In order to transform Twitter into a much safer platform for its users, the social media company is now testing out a limited experiment with iOS users that will warn them before they send across a hated response to a tweet.
As per a message from the official Twitter Support channel, “When things get heated, you may say things you don’t mean. To let you rethink a reply, we’re running a limited experiment on iOS with a prompt that gives you the option to revise your reply before it’s published if it uses language that could be harmful.”
When things get heated, you may say things you don't mean. To let you rethink a reply, we’re running a limited experiment on iOS with a prompt that gives you the option to revise your reply before it’s published if it uses language that could be harmful.
— Twitter Support (@TwitterSupport) May 5, 2020
In what seems to be a Facebook-inspired experiment, Twitter focusses on motivating Twitterati to stay away from indulging in any response that involves usage of offensive language as it will only result in further escalation of tension. However, Twitter remains tight-lipped on when it will be officially rolling out this feature on its social media handle.
According to Twitter’s Hateful conduct policy, A user “may not promote violence against or directly attack or threaten other people on the basis of race, ethnicity, national origin, caste, sexual orientation, gender, gender identity, religious affiliation, age, disability, or serious disease. We also do not allow accounts whose primary purpose is inciting harm towards others on the basis of these categories.”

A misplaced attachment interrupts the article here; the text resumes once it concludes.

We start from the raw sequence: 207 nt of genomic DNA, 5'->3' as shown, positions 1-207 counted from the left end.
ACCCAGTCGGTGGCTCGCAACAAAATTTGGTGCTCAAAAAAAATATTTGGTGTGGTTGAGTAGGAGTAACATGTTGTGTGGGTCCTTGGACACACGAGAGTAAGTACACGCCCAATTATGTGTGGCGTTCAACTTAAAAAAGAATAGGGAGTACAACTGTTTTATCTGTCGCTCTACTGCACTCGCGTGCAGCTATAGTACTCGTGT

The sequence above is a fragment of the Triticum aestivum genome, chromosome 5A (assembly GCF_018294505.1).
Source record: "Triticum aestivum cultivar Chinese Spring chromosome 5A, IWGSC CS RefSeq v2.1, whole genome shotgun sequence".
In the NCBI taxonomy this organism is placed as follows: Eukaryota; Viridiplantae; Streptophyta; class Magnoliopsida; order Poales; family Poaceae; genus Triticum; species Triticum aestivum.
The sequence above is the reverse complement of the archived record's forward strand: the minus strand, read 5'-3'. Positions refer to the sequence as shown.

Twitter’s Hateful conduct policy further states that its user may not use hateful images or symbols in your profile image or profile header. You also may not use your username, display name, or profile bio to engage in abusive behaviour, such as targeted harassment or expressing hate towards a person, group, or protected category.’
In another blog post on its official website, Twitter mentioned that its mission is to give everyone the power to create and share ideas and information, and to express their opinions and beliefs without barriers. Stressing that free expression is a human right, Twitter further added that it believes everyone has a voice and the right to use it.
“We recognise that if people experience abuse on Twitter, it can jeopardize their ability to express themselves. Research has shown that some groups of people are disproportionately targeted with abuse online. This includes; women, people of colour, lesbian, gay, bisexual, transgender, queer, intersex, asexual individuals, marginalized and historically underrepresented communities,” added Twitter.
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